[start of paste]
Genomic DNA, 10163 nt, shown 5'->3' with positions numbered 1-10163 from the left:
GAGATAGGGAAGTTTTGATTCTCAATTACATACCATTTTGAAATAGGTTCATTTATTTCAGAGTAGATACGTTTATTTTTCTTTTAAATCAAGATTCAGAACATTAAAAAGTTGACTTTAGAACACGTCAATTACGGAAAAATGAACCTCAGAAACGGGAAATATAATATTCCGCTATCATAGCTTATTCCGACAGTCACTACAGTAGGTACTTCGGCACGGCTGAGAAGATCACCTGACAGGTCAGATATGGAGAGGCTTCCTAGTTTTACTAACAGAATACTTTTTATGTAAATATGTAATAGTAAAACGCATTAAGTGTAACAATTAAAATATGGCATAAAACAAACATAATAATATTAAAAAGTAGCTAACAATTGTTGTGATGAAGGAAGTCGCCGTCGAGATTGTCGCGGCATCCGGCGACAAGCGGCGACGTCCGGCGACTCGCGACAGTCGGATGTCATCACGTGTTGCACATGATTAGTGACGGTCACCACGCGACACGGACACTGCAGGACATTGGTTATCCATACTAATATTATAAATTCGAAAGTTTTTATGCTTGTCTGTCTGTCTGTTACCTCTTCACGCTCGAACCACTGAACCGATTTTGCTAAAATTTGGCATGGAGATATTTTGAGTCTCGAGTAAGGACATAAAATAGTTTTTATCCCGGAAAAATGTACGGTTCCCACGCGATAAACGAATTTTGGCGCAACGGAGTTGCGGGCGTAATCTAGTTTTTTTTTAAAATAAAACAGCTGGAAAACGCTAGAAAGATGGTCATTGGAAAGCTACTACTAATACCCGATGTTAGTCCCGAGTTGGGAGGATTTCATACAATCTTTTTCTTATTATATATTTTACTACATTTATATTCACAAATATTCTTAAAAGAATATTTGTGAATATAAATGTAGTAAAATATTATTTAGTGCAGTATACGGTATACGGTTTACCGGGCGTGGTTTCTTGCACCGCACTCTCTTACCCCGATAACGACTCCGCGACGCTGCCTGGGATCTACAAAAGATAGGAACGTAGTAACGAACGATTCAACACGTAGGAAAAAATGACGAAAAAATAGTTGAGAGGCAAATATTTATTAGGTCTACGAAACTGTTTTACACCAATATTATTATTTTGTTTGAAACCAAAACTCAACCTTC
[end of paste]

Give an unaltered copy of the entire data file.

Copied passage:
Genomic DNA, 10163 nt, shown 5'->3' with positions numbered 1-10163 from the left:
GAGATAGGGAAGTTTTGATTCTCAATTACATACCATTTTGAAATAGGTTCATTTATTTCAGAGTAGATACGTTTATTTTTCTTTTAAATCAAGATTCAGAACATTAAAAAGTTGACTTTAGAACACGTCAATTACGGAAAAATGAACCTCAGAAACGGGAAATATAATATTCCGCTATCATAGCTTATTCCGACAGTCACTACAGTAGGTACTTCGGCACGGCTGAGAAGATCACCTGACAGGTCAGATATGGAGAGGCTTCCTAGTTTTACTAACAGAATACTTTTTATGTAAATATGTAATAGTAAAACGCATTAAGTGTAACAATTAAAATATGGCATAAAACAAACATAATAATATTAAAAAGTAGCTAACAATTGTTGTGATGAAGGAAGTCGCCGTCGAGATTGTCGCGGCATCCGGCGACAAGCGGCGACGTCCGGCGACTCGCGACAGTCGGATGTCATCACGTGTTGCACATGATTAGTGACGGTCACCACGCGACACGGACACTGCAGGACATTGGTTATCCATACTAATATTATAAATTCGAAAGTTTTTATGCTTGTCTGTCTGTCTGTTACCTCTTCACGCTCGAACCACTGAACCGATTTTGCTAAAATTTGGCATGGAGATATTTTGAGTCTCGAGTAAGGACATAAAATAGTTTTTATCCCGGAAAAATGTACGGTTCCCACGCGATAAACGAATTTTGGCGCAACGGAGTTGCGGGCGTAATCTAGTTTTTTTTTAAAATAAAACAGCTGGAAAACGCTAGAAAGATGGTCATTGGAAAGCTACTACTAATACCCGATGTTAGTCCCGAGTTGGGAGGATTTCATACAATCTTTTTCTTATTATATATTTTACTACATTTATATTCACAAATATTCTTAAAAGAATATTTGTGAATATAAATGTAGTAAAATATTATTTAGTGCAGTATACGGTATACGGTTTACCGGGCGTGGTTTCTTGCACCGCACTCTCTTACCCCGATAACGACTCCGCGACGCTGCCTGGGATCTACAAAAGATAGGAACGTAGTAACGAACGATTCAACACGTAGGAAAAAATGACGAAAAAATAGTTGAGAGGCAAATATTTATTAGGTCTACGAAACTGTTTTACACCAATATTATTATTTTGTTTGAAACCAAAACTCAACCTTC